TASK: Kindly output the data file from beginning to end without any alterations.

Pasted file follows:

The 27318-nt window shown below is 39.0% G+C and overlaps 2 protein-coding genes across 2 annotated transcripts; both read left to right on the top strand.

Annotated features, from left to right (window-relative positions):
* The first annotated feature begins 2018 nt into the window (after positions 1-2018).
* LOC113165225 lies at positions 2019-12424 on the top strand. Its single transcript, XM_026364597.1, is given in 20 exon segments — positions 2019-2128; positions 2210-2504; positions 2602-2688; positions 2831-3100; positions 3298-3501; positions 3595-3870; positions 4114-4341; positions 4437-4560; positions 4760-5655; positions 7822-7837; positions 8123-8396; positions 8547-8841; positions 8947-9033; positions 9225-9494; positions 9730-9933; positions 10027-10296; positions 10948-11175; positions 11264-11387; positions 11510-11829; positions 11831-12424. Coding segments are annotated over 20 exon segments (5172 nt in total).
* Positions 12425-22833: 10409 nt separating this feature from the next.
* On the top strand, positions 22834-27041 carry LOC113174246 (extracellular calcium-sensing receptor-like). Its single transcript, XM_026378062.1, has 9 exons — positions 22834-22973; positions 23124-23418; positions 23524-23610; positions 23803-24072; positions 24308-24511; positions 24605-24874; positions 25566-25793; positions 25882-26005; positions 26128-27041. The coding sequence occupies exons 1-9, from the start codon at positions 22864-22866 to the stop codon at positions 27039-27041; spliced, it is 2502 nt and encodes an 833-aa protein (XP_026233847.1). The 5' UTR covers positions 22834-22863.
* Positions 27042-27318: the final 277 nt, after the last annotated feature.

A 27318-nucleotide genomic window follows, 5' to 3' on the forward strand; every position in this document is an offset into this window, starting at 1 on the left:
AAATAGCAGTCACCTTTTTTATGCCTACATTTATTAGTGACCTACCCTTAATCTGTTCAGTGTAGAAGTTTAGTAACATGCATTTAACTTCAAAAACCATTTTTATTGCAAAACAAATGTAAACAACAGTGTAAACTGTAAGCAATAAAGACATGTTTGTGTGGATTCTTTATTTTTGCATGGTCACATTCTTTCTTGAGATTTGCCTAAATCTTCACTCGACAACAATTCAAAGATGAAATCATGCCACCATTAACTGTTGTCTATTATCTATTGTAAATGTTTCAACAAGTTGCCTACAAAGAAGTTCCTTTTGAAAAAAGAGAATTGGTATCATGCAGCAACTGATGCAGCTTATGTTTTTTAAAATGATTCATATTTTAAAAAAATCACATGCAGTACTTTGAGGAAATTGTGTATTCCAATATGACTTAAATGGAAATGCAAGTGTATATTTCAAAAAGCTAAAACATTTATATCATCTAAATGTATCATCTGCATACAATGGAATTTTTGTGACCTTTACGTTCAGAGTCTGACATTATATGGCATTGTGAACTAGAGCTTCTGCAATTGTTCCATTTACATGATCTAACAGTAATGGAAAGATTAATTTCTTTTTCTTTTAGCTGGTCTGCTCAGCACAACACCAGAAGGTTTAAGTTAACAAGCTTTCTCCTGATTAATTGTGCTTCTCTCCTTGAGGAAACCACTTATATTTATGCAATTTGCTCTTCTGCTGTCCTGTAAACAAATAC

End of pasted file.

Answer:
The 27318-nt window shown below is 39.0% G+C and overlaps 2 protein-coding genes across 2 annotated transcripts; both read left to right on the top strand.

Annotated features, from left to right (window-relative positions):
* The first annotated feature begins 2018 nt into the window (after positions 1-2018).
* LOC113165225 lies at positions 2019-12424 on the top strand. Its single transcript, XM_026364597.1, is given in 20 exon segments — positions 2019-2128; positions 2210-2504; positions 2602-2688; positions 2831-3100; positions 3298-3501; positions 3595-3870; positions 4114-4341; positions 4437-4560; positions 4760-5655; positions 7822-7837; positions 8123-8396; positions 8547-8841; positions 8947-9033; positions 9225-9494; positions 9730-9933; positions 10027-10296; positions 10948-11175; positions 11264-11387; positions 11510-11829; positions 11831-12424. Coding segments are annotated over 20 exon segments (5172 nt in total).
* Positions 12425-22833: 10409 nt separating this feature from the next.
* On the top strand, positions 22834-27041 carry LOC113174246 (extracellular calcium-sensing receptor-like). Its single transcript, XM_026378062.1, has 9 exons — positions 22834-22973; positions 23124-23418; positions 23524-23610; positions 23803-24072; positions 24308-24511; positions 24605-24874; positions 25566-25793; positions 25882-26005; positions 26128-27041. The coding sequence occupies exons 1-9, from the start codon at positions 22864-22866 to the stop codon at positions 27039-27041; spliced, it is 2502 nt and encodes an 833-aa protein (XP_026233847.1). The 5' UTR covers positions 22834-22863.
* Positions 27042-27318: the final 277 nt, after the last annotated feature.

A 27318-nucleotide genomic window follows, 5' to 3' on the forward strand; every position in this document is an offset into this window, starting at 1 on the left:
AAATAGCAGTCACCTTTTTTATGCCTACATTTATTAGTGACCTACCCTTAATCTGTTCAGTGTAGAAGTTTAGTAACATGCATTTAACTTCAAAAACCATTTTTATTGCAAAACAAATGTAAACAACAGTGTAAACTGTAAGCAATAAAGACATGTTTGTGTGGATTCTTTATTTTTGCATGGTCACATTCTTTCTTGAGATTTGCCTAAATCTTCACTCGACAACAATTCAAAGATGAAATCATGCCACCATTAACTGTTGTCTATTATCTATTGTAAATGTTTCAACAAGTTGCCTACAAAGAAGTTCCTTTTGAAAAAAGAGAATTGGTATCATGCAGCAACTGATGCAGCTTATGTTTTTTAAAATGATTCATATTTTAAAAAAATCACATGCAGTACTTTGAGGAAATTGTGTATTCCAATATGACTTAAATGGAAATGCAAGTGTATATTTCAAAAAGCTAAAACATTTATATCATCTAAATGTATCATCTGCATACAATGGAATTTTTGTGACCTTTACGTTCAGAGTCTGACATTATATGGCATTGTGAACTAGAGCTTCTGCAATTGTTCCATTTACATGATCTAACAGTAATGGAAAGATTAATTTCTTTTTCTTTTAGCTGGTCTGCTCAGCACAACACCAGAAGGTTTAAGTTAACAAGCTTTCTCCTGATTAATTGTGCTTCTCTCCTTGAGGAAACCACTTATATTTATGCAATTTGCTCTTCTGCTGTCCTGTAAACAAATAC